In 1997 when people with lived experience worked together to develop WRAP, we had an earnest discussion of identifying and responding to triggers. It was decided by the group that we shouldn’t spend a lot of time “catastrophizing”, thinking of all of the bad things that might happen. It was agreed that it would be easy to get carried away with identifying “huge” triggers, and that it was not likely we would identify the things that would actually happen in our lives. I could never have predicted what would happen in my life after that day. Much of it has been wonderful. And some of it has been so difficult, and even tragic, so tragic that some days I don’t know how I can go forward for one more day, how I can take one more step.
When we discussed this issue in the group, we talked about using the Wellness Tools that we have in our Triggers Action Plan more intensively and consistently in these times–using whichever tools were available and felt right to us. It was a good call. None of this is easy but this is the best we could figure out.
In the old days, when things got really hard for me and I just felt like I couldn’t go on or “hold it together”, I would end up in the hospital for a few days or weeks, be at home “hiding out”, or get my cocktail of medications boosted up or changed. I know this continues to happen for other people a lot. I know hospital emergency rooms and mental health centers are, even now, overflowing with people for whom things have gotten “really hard”.
Now many years later and with lots more experience, I would say the idea of using Wellness Tools intensively, even around the clock, helps a lot. Nothing can completely take away the pain of these hard, hard times, but using the Wellness Tools that work for us really helps. Some of the ones that I use are working on a quilt, going for a long walk and talking to a supporter. There are a couple of Wellness Tools that are not so common, one that is even new to me, that I now really use a lot.
The first one is being with my discomfort. It is huge. I can be really, really uncomfortable and still be OK. I do it by acknowledging to myself how hard things are, tell others if there are people around I can share it with, and then just being with it. It is hard, hard, hard. Horrific. But I can do it for myself and others when I have to. I don’t need to get hospital care or even use medications. I need to be with it.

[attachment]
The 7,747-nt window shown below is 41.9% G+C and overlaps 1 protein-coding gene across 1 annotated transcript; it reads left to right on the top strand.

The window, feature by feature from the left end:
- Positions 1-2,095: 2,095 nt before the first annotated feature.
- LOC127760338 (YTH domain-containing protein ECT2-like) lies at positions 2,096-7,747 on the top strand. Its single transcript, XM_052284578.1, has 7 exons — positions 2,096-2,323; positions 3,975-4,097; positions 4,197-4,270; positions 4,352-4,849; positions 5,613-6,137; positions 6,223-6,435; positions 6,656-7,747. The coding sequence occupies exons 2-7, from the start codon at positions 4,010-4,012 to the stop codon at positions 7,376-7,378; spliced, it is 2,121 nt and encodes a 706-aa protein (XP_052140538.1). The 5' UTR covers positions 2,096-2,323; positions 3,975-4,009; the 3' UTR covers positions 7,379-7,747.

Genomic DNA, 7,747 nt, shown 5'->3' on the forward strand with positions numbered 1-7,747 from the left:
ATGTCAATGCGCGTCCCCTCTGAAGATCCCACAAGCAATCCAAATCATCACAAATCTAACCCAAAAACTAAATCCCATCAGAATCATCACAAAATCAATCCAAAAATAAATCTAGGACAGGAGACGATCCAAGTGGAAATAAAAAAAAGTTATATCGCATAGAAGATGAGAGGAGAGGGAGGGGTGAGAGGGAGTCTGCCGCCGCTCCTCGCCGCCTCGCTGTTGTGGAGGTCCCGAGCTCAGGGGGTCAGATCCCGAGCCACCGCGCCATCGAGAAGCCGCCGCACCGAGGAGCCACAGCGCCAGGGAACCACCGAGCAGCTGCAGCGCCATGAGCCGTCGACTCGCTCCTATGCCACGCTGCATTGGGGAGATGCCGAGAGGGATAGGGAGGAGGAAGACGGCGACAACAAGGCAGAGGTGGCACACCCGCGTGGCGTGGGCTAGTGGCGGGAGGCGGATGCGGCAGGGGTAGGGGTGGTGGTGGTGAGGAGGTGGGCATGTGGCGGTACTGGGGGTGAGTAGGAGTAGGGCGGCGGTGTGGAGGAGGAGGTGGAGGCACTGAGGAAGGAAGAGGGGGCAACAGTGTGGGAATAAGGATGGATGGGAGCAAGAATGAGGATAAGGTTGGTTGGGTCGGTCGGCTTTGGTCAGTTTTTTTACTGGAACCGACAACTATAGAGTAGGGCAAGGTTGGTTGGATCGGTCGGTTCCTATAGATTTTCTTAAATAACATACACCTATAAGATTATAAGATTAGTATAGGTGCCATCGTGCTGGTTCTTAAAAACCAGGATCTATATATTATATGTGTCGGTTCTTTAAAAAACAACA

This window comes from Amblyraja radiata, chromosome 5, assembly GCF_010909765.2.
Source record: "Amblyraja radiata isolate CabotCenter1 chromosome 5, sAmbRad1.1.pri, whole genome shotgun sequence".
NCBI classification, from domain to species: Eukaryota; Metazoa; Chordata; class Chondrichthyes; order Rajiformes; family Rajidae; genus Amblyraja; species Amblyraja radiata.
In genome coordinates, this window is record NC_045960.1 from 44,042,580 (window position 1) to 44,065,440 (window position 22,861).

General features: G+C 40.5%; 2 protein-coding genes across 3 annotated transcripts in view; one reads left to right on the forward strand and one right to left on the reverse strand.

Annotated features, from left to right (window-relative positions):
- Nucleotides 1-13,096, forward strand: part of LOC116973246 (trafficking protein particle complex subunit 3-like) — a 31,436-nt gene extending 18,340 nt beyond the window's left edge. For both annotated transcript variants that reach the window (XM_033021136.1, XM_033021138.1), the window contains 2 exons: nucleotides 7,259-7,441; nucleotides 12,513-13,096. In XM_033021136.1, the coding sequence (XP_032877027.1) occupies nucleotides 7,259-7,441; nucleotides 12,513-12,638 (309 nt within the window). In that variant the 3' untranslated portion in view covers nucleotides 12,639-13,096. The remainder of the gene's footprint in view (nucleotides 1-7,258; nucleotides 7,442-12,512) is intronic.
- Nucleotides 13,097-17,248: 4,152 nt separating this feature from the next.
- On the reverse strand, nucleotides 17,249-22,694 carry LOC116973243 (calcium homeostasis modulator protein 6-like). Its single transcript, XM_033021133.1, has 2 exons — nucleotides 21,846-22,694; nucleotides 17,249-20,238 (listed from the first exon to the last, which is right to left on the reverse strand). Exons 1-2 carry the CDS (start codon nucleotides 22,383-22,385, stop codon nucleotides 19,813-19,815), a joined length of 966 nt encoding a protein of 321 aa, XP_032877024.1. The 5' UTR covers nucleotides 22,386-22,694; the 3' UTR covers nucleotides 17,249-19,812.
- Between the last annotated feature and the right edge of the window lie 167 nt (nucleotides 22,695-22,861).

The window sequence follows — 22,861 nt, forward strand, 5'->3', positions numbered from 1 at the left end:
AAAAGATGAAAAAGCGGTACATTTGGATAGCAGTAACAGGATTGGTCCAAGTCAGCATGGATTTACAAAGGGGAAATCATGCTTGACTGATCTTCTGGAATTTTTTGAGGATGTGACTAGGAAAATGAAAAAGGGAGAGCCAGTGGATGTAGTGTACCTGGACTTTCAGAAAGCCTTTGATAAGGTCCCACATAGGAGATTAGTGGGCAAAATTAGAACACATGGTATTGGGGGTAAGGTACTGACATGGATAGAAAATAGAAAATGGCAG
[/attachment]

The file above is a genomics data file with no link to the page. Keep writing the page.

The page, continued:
The second is something that is a customary expression of deep grief in Ireland, Scotland and other cultures. It is called Keening and it is a form of vocal lament associated with sadness and mourning. I am hearing from people that this kind of verbal expression of sound, whatever it might be, crying, wailing, sobbing and even shouting (as long as it is not directed at another person and people understand and accept what is happening) feels like the right thing to do and helps them move through what they are experiencing. It might even include some movement. Perhaps a long, hard, fast run if you are in shape for it or a hard ride on a stationary bicycle. In your list of Wellness Tools, you can call it keening or whatever you want to call it–as long as you know what it means when you need it. You can do this alone or in the company of an understanding person. The need to do this seems to end on its own and each person seems to know when they are done “keening”.
The third is talking and talking and talking about what has happened or what I am experiencing with a peer supporter who knows and practices the Principles and Tasks of Intentional Peer Support. I am working with Shery Mead on a revision of the book WRAP and Peer Support that we wrote in 2004 (Copeland, M., Mead, S. 2004. Dummerston, VT: Peach Press.) so I have been thinking about this and working on how best to share it with all of you. I will let you know as soon as it is ready for publication. In the meantime, talk and talk and talk, and listen, listen, listen.
If you have ideas on getting through the hardest times, please let me know so I can share them with others. Join the conversation on Facebook.
Mary Ellen Copeland, PhD, developed Wellness Recovery Action Plan (WRAP) with a group of people with lived experience who were attending a mental health recovery workshop in 1997. She is the original author of the WRAP Red Book, as well as dozens of other WRAP books and materials. She has dedicated the last 30 years of her life to learning from people who have mental health issues; discovering the simple, safe, non-invasive ways they get well, stay well, and move forward in their lives; and then sharing what she has learned with others through keynote addresses, trainings, and the development of books, curriculums, and other resources. Now that she is retired, and that, as she intended, others are continuing to share what she has learned, she continues to learn from those who have mental health issues and those who support them. She is a frequent contributor to this site.